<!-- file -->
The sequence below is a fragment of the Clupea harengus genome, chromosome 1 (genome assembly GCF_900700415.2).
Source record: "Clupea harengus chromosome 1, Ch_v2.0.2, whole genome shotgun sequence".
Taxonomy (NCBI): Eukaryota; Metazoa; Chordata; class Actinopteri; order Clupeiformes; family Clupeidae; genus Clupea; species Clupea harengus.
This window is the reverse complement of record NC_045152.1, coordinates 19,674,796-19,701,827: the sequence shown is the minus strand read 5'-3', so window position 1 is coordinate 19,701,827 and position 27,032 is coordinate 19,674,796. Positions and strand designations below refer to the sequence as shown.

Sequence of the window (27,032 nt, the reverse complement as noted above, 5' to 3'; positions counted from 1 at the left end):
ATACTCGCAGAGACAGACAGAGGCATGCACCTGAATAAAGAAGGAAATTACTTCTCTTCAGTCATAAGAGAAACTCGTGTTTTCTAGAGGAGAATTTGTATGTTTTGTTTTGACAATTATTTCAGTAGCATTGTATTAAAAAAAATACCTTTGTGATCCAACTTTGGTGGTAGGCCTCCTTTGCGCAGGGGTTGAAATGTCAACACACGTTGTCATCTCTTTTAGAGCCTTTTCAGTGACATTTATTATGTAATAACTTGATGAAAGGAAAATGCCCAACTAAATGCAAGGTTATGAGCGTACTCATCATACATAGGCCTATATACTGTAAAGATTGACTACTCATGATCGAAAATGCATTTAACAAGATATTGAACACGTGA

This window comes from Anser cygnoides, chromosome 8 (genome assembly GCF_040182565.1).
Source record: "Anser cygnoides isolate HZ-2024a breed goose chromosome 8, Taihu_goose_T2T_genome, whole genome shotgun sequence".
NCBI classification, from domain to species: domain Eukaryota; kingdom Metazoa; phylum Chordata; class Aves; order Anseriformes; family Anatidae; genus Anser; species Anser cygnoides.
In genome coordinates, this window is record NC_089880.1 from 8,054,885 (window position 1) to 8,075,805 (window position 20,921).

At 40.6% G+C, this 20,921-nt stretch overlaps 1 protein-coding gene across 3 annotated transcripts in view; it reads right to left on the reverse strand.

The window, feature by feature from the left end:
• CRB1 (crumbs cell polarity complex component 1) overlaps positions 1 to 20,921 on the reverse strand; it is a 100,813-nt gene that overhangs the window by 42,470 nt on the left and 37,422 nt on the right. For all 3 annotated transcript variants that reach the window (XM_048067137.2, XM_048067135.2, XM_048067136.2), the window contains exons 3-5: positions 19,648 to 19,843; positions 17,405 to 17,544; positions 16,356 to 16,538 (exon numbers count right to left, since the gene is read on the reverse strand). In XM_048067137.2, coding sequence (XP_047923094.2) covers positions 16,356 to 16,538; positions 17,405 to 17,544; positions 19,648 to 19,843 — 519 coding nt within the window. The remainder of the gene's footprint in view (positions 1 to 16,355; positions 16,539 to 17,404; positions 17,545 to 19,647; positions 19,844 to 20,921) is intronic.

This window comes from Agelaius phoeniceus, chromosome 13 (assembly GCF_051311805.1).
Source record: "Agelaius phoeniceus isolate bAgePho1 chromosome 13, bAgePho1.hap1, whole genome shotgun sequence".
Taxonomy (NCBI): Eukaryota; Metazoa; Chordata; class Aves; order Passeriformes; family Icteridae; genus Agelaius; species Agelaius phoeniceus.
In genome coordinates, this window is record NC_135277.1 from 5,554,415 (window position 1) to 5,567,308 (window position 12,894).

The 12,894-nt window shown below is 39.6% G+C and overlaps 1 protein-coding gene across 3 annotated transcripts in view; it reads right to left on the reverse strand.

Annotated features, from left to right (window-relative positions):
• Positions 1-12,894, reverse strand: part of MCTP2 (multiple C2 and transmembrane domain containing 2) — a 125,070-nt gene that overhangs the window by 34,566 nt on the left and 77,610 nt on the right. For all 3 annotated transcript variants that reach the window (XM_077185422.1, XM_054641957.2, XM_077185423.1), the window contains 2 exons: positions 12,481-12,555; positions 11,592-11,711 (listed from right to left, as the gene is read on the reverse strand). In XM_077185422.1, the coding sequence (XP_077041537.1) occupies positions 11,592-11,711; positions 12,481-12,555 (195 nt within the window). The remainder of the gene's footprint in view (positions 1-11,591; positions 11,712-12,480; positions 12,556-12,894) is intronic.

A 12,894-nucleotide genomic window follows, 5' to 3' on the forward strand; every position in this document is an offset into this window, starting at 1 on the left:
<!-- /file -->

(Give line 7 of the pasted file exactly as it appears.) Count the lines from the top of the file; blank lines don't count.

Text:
This window comes from Anser cygnoides, chromosome 8 (genome assembly GCF_040182565.1).